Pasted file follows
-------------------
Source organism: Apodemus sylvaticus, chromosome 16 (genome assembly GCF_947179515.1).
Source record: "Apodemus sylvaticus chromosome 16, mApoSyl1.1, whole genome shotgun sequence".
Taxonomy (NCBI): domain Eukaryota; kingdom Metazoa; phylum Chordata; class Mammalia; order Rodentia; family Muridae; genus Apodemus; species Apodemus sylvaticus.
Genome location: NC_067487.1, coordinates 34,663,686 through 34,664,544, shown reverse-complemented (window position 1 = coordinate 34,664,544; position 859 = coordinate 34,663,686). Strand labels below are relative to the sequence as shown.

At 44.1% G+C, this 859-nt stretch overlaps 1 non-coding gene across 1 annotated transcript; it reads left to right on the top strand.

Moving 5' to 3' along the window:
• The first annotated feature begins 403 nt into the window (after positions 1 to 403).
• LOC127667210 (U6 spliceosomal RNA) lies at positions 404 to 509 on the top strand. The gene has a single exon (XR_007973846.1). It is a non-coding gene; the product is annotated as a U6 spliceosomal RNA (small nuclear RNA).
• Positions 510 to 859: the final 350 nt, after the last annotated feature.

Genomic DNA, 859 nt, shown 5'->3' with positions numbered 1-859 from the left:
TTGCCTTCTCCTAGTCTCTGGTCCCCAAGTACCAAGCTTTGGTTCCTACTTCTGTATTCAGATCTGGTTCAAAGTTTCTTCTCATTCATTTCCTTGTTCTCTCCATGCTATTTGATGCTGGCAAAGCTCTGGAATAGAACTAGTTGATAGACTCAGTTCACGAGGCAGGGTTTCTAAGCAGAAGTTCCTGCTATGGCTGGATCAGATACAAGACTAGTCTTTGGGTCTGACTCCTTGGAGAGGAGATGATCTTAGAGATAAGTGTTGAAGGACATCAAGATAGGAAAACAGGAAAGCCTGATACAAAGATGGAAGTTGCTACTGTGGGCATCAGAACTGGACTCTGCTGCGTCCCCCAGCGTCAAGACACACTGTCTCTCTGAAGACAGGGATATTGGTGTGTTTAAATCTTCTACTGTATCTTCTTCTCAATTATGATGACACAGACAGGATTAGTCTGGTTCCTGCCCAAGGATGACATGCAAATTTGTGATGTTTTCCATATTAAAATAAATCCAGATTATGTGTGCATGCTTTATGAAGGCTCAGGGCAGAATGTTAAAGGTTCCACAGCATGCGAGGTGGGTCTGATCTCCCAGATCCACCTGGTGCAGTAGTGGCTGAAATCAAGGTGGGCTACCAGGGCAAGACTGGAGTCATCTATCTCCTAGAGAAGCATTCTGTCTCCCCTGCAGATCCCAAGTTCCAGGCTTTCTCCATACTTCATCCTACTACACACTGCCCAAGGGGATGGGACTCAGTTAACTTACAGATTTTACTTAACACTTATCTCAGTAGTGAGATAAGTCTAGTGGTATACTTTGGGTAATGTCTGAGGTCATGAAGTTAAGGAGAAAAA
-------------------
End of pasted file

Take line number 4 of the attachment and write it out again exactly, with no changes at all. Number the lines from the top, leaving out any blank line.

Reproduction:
Genome location: NC_067487.1, coordinates 34,663,686 through 34,664,544, shown reverse-complemented (window position 1 = coordinate 34,664,544; position 859 = coordinate 34,663,686). Strand labels below are relative to the sequence as shown.